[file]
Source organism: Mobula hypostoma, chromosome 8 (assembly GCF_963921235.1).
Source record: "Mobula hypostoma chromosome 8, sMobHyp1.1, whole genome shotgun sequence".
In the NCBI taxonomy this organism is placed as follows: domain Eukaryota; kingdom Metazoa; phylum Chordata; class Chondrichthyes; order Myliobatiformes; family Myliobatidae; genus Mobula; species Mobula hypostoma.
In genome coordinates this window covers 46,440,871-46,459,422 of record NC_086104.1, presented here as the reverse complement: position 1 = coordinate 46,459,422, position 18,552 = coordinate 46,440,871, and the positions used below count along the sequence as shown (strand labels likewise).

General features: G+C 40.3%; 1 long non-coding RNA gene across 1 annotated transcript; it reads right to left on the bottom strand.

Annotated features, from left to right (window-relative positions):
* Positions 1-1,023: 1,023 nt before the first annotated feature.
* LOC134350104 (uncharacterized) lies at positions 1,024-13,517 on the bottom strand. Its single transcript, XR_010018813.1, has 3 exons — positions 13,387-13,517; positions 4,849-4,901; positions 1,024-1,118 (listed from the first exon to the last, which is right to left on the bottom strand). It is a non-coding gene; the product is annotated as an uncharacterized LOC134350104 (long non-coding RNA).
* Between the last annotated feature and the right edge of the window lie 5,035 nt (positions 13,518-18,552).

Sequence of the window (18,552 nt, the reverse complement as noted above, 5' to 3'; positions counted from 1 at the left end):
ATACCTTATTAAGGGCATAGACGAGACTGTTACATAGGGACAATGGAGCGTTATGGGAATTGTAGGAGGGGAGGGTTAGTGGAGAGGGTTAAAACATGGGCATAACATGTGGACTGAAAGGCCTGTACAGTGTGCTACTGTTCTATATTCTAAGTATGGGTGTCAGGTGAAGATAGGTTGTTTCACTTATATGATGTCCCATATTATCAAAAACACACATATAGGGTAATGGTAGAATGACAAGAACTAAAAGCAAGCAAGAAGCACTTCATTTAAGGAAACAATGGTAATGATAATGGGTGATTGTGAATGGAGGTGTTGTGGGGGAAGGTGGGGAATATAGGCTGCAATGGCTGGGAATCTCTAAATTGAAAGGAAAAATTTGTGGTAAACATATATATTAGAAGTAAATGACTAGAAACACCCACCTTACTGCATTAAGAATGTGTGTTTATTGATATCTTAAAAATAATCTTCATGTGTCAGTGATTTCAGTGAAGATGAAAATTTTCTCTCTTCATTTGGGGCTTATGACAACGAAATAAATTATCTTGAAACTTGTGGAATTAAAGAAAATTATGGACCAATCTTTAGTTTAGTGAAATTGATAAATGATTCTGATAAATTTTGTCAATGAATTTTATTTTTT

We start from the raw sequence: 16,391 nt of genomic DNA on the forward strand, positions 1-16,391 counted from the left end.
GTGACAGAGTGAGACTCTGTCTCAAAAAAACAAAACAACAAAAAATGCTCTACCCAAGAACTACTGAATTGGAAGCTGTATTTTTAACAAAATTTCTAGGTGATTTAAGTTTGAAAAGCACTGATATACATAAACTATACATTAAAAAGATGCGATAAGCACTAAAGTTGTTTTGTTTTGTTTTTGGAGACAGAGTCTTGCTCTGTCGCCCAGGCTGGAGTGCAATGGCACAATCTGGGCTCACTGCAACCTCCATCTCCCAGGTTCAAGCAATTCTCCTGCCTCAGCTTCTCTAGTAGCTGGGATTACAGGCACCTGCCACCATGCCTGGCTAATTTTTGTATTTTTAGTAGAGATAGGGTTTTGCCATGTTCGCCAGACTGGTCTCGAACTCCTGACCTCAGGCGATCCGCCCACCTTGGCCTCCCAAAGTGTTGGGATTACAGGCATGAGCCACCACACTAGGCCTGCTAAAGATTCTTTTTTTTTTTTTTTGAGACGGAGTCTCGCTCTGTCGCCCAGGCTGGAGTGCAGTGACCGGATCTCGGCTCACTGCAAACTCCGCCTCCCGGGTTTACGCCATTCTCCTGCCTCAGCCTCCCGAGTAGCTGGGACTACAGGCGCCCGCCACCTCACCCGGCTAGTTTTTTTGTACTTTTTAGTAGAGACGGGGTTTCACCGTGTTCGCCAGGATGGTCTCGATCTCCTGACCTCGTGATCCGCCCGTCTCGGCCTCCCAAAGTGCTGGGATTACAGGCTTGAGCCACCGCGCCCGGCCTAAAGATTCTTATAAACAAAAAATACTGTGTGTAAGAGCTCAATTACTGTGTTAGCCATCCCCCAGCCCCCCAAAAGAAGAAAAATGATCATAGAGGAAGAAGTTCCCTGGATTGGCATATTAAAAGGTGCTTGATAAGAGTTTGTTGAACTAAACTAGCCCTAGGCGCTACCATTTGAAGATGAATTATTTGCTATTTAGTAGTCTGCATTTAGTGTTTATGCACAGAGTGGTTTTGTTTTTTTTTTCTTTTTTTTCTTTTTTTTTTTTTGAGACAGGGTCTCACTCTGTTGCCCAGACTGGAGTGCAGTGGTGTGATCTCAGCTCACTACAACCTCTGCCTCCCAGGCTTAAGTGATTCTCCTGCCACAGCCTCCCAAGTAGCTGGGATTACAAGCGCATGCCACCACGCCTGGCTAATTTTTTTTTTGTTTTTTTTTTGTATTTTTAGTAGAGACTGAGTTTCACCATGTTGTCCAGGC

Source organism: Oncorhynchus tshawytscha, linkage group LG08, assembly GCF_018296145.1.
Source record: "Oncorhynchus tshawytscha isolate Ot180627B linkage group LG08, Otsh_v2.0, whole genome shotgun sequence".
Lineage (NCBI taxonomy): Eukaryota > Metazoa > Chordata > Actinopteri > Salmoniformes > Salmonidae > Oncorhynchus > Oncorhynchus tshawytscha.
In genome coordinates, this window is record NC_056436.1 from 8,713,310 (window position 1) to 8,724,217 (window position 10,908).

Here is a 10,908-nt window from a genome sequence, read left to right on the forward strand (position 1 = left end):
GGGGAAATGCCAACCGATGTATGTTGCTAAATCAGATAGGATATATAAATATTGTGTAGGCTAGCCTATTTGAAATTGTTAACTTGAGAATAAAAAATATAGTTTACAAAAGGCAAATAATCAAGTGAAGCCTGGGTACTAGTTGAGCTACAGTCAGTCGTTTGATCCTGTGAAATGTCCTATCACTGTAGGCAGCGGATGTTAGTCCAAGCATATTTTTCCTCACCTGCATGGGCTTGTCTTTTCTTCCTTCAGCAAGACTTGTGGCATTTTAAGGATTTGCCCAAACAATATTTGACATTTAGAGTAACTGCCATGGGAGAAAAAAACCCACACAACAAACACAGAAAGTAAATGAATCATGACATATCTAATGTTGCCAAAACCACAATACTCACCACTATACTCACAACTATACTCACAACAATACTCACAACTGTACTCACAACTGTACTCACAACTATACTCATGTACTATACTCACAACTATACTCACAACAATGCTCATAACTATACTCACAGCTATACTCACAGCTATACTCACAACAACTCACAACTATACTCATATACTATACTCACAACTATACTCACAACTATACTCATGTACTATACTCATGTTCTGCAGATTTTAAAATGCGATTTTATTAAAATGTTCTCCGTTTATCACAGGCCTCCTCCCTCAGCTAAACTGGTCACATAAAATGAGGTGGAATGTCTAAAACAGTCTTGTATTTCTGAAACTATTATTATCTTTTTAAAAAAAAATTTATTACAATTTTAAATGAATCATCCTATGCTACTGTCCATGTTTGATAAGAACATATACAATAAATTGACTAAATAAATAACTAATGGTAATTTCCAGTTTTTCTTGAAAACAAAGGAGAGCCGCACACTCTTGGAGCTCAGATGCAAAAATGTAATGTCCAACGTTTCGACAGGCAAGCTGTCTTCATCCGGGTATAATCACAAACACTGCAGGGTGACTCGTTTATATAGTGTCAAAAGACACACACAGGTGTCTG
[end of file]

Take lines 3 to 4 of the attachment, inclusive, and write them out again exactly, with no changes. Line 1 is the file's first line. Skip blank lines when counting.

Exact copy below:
In the NCBI taxonomy this organism is placed as follows: domain Eukaryota; kingdom Metazoa; phylum Chordata; class Chondrichthyes; order Myliobatiformes; family Myliobatidae; genus Mobula; species Mobula hypostoma.
In genome coordinates this window covers 46,440,871-46,459,422 of record NC_086104.1, presented here as the reverse complement: position 1 = coordinate 46,459,422, position 18,552 = coordinate 46,440,871, and the positions used below count along the sequence as shown (strand labels likewise).